“Being from Philly, I remember when Alex’s Lemonade Stand was an actual lemonade stand. It received an enormous amount of attention, rightfully so, and has evolved to be one of the most important fundraisers of our time. Fighting to end pediatric cancer is not just noble, it is necessary for the future of the human race. Whenever and wherever I am, I will be ready, willing and able to join the fight," Joey Campanaro, chef and contributor to Alex’s Table.
No one ever imagined that a front yard lemonade stand would grow into a global movement to cure childhood cancer. No one, that is, except for Alex, who believed if we worked together cures would be found.
Alex’s Table—the first ever cookbook from Alex’s Lemonade Stand Foundation packed with over 55 recipes from culinary greats, celebrities and hero families—has it roots in our founder’s legacy. Alexandra Scott was just four years old when she held her first lemonade stand. Four years later, when she was just eight years old, Alex boldly declared she would raise a million dollars, if everyone held lemonade stands and worked together.
Alex reached her million and then some.
Alex invited everyone to the table to share in the hope and in the action that would make childhood cancer cures a reality. After Alex’s death, her legacy grew and grew. There were lemonade stands everywhere and supporters creatively fundraising and raising awareness in Alex’s honor for her lemonade stand.
The culinary world was quick to believe and quick to support the ALSF mission. Much like Alex and her lemonade stand, culinary events benefiting ALSF have grown in a grassroots way, with chefs and restaurateurs sharing Alex’s legacy and story with their networks and inspiring their friends to do more each year.
The partnership between ALSF and the culinary world began in 2006 with The First Annual Great Chefs Event hosted by Chef Marc Vetri and his Vetri Family of Restaurants partner, Jeff Benjamin. That first event brought together eight local Philadelphia chefs and 100 guests. The event raised $50,000 and planted a seed in the culinary world. Chefs that attended The Great Chefs Event were inspired by the energy, the cause and the need for cures for childhood cancer. These chefs brought ALSF culinary events home to their own cities. There are four unique culinary events benefitting ALSF: The Great Chefs Event, L.A. Loves Alex’s Lemonade, Lemon: NYC and Lemon: Chicago.
And now, there is Alex’s Table, filled with recipes for everyone at your table. Chefs shared their signature recipes and hero families shared their favorite dishes (like Liz Scott’s famous $1,000 lemon cookies). There are several kid-friendly designated recipes in the book as well as culinary masterpieces for the experienced home chef.
Alex’s Table is also a cookbook that is more than just recipes. Filled with stories from the chefs and heroes that donate their time, talents and name to Alex’s legacy, Alex’s Table is an invitation to us all to join the fight against childhood cancer, one recipe at a time.
Keep reading for a sample recipe from Alex's Table!
Alex’s Table is available for purchase ($29.95) through the ALSF Shop! Look for the special icon that shows which dishes are kid-friendly and easy for them to help make! Photography by Jason Varney. Foreword by Marc Summers.
Order by 12/20 with expedited shipping for delivery by 12/24.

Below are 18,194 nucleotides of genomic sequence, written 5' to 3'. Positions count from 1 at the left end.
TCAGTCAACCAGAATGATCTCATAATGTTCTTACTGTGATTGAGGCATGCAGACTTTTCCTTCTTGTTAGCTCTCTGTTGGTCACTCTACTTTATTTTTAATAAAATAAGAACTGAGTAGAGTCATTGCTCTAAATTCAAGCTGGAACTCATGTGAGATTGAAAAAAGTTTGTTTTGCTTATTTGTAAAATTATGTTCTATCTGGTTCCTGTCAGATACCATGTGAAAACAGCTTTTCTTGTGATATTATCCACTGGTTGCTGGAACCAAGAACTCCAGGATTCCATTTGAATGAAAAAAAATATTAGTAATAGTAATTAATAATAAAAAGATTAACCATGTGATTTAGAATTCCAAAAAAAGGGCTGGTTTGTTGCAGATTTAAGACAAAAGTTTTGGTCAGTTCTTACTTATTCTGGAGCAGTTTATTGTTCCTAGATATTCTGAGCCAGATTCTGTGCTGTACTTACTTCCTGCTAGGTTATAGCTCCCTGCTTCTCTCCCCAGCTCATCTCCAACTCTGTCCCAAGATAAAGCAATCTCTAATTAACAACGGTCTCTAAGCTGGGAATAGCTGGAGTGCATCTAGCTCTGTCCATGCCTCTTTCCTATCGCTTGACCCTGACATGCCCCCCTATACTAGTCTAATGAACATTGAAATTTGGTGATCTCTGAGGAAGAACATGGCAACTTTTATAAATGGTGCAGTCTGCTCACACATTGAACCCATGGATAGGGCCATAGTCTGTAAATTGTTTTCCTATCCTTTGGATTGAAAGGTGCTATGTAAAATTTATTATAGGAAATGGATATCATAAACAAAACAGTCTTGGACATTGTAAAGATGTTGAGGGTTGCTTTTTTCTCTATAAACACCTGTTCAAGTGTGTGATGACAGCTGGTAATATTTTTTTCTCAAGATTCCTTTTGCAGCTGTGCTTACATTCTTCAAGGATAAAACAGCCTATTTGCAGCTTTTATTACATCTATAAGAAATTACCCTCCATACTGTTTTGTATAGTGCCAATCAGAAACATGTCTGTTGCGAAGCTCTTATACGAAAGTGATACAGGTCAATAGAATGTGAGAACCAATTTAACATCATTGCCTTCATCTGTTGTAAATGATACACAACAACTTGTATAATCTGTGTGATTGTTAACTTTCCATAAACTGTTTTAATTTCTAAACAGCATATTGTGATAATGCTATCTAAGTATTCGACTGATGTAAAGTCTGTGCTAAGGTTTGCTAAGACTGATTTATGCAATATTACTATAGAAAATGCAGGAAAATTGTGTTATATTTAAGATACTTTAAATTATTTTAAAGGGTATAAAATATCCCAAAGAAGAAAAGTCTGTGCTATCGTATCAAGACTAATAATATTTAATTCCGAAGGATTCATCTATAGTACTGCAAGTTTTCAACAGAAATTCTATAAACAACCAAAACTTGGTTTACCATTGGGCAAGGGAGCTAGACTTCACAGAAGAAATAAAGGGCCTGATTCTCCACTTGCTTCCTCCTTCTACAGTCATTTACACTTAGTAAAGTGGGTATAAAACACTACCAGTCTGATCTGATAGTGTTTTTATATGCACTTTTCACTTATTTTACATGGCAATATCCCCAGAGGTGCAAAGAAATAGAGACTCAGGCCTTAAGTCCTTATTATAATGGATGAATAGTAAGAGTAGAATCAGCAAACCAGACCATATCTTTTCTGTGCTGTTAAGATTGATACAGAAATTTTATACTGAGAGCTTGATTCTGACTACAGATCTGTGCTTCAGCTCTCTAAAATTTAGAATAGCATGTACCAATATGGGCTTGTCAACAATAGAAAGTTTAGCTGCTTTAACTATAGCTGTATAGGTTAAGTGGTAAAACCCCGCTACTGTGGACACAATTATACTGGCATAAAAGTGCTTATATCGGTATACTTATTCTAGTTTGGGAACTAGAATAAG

Jumbo Dinosaur Eggs Filled With Nutella
Chef Hedy Goldsmith
SERVES 12 KIDS
4 egg whites, at room temperature
1 cup extra-fine sugar
2 tsp cornstarch
1 tsp white vinegar
2 tsp pure vanilla extract (or 1 tsp vanilla bean paste)
Nutella or prepared pudding, for the filling
Heat the oven to 250 degrees. Line two sheet pans with parchment or silicone backing
In a stand mixer fitted with the whip attachment, beat the egg whites on low to mediumlow
speed until they form soft peaks, 2 to 3 minutes. Increase the speed and very slowly
add the sugar, 1 tsp. at a time. Beat until the mixture is glossy and thick; it will resemble
Remove the bowl from the mixer and scrape the whip. Sift the cornstarch over the
meringue, add the vinegar and vanilla and gently fold until everything is incorporated.
(Cocoa nibs, chia seeds, flax or even basil seeds can also be folded into the meringue.)
With a very large spoon, dip the spoon, into warm water, drain and scoop into the
meringue. The shape of the spoon is oval, so when you place the meringue on the sheet pan,
it resembles a jumbo egg. Continue scooping, rinsing the spoon after every scoop (which
helps the eggs keep their proper shape and makes for much neater, smooth meringue).
Put the eggs in the oven (if you have a convection oven, set it to 225 degrees). Keep it in
the oven for at least 90 minutes. If they start to slightly change color, lower the oven by at
least 25 degrees. Don’t rush meringue. It takes time to dry out enough so they can be easily
lifted off the pan. When in doubt, leave them in longer. When properly baked, they will be
very light and lift off the pan very easily. Turn off the oven; don’t open the door. Let them
cool slowly in the oven for about 30 to 40 minutes. Remove the pans from the cool oven.
They’re ready to be filled when totally cool inside.
Flip each egg over and, with a melon baller, make a hole just large enough for the tip
of a piping bag to fit. Fill a piping bag with Nutella or chocolate pudding (or vanilla or
butterscotch pudding; any flavor that your kids will like). For adults, fill the eggs with
rich lemon curd, salted caramel or pastry cream. Squeeze the filling into the egg just
until you can see that it’s starting to come out. Flip the egg onto a serving platter.